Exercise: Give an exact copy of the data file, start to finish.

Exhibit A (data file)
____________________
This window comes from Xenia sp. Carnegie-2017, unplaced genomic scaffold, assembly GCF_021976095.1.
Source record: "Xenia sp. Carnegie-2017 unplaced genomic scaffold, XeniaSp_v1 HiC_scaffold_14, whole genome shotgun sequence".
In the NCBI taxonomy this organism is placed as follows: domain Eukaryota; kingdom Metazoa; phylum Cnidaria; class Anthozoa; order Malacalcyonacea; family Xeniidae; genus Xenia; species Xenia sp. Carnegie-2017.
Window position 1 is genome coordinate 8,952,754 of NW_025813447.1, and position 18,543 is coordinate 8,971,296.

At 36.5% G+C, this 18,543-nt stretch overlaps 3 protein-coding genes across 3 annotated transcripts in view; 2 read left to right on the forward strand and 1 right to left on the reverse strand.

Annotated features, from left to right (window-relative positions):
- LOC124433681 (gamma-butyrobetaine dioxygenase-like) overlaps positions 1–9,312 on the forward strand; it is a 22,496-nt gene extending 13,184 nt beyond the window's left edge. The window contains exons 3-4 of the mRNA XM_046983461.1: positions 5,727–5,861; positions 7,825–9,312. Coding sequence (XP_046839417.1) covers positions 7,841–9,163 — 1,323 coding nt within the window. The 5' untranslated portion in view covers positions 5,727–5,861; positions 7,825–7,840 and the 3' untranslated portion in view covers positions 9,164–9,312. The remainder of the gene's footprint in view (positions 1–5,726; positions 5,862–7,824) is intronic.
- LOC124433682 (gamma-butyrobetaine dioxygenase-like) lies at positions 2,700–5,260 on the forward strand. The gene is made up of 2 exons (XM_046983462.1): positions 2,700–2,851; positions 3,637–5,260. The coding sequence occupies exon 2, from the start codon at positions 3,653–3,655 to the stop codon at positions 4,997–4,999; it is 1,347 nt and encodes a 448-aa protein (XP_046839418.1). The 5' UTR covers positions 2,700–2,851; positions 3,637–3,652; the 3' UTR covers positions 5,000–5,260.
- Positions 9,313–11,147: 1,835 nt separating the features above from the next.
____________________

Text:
This window comes from Xenia sp. Carnegie-2017, unplaced genomic scaffold, assembly GCF_021976095.1.
Source record: "Xenia sp. Carnegie-2017 unplaced genomic scaffold, XeniaSp_v1 HiC_scaffold_14, whole genome shotgun sequence".
In the NCBI taxonomy this organism is placed as follows: domain Eukaryota; kingdom Metazoa; phylum Cnidaria; class Anthozoa; order Malacalcyonacea; family Xeniidae; genus Xenia; species Xenia sp. Carnegie-2017.
Window position 1 is genome coordinate 8,952,754 of NW_025813447.1, and position 18,543 is coordinate 8,971,296.

At 36.5% G+C, this 18,543-nt stretch overlaps 3 protein-coding genes across 3 annotated transcripts in view; 2 read left to right on the forward strand and 1 right to left on the reverse strand.

Annotated features, from left to right (window-relative positions):
- LOC124433681 (gamma-butyrobetaine dioxygenase-like) overlaps positions 1–9,312 on the forward strand; it is a 22,496-nt gene extending 13,184 nt beyond the window's left edge. The window contains exons 3-4 of the mRNA XM_046983461.1: positions 5,727–5,861; positions 7,825–9,312. Coding sequence (XP_046839417.1) covers positions 7,841–9,163 — 1,323 coding nt within the window. The 5' untranslated portion in view covers positions 5,727–5,861; positions 7,825–7,840 and the 3' untranslated portion in view covers positions 9,164–9,312. The remainder of the gene's footprint in view (positions 1–5,726; positions 5,862–7,824) is intronic.
- LOC124433682 (gamma-butyrobetaine dioxygenase-like) lies at positions 2,700–5,260 on the forward strand. The gene is made up of 2 exons (XM_046983462.1): positions 2,700–2,851; positions 3,637–5,260. The coding sequence occupies exon 2, from the start codon at positions 3,653–3,655 to the stop codon at positions 4,997–4,999; it is 1,347 nt and encodes a 448-aa protein (XP_046839418.1). The 5' UTR covers positions 2,700–2,851; positions 3,637–3,652; the 3' UTR covers positions 5,000–5,260.
- Positions 9,313–11,147: 1,835 nt separating the features above from the next.